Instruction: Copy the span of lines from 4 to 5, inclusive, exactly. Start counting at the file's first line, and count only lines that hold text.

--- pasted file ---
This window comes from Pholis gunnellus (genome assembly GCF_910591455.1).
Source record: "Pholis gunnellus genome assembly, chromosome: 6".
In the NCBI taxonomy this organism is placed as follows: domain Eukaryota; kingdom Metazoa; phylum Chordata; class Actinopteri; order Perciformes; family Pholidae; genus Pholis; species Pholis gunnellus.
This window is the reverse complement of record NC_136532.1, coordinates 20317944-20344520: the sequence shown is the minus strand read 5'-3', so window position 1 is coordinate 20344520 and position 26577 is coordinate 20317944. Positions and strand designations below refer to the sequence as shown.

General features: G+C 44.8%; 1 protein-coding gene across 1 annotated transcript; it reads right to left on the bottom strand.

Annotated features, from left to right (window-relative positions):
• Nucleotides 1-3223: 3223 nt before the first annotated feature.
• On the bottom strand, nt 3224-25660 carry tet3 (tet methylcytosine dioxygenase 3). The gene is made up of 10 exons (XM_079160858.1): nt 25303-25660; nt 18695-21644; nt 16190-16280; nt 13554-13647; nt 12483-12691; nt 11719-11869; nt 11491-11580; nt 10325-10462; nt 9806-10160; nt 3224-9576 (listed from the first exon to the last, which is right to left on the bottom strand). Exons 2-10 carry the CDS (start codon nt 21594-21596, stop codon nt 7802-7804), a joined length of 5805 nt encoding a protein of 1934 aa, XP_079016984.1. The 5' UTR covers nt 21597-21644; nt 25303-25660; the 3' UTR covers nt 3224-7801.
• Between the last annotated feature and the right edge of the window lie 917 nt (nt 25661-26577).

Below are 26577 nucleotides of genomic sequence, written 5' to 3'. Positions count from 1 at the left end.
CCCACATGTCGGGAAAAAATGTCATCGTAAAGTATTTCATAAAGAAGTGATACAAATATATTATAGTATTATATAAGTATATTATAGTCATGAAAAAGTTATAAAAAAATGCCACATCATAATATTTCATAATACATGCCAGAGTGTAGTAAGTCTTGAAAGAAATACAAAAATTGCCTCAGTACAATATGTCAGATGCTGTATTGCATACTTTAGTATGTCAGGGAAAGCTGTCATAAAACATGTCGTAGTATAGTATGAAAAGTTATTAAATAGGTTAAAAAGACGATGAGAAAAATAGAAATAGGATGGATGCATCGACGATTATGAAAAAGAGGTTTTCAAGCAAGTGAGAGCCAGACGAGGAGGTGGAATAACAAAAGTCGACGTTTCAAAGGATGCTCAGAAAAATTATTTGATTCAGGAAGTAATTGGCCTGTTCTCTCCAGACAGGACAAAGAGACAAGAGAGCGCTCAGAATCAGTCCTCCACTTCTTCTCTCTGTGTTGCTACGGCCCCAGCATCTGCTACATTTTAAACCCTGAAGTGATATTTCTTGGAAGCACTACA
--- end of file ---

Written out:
This window is the reverse complement of record NC_136532.1, coordinates 20317944-20344520: the sequence shown is the minus strand read 5'-3', so window position 1 is coordinate 20344520 and position 26577 is coordinate 20317944. Positions and strand designations below refer to the sequence as shown.

General features: G+C 44.8%; 1 protein-coding gene across 1 annotated transcript; it reads right to left on the bottom strand.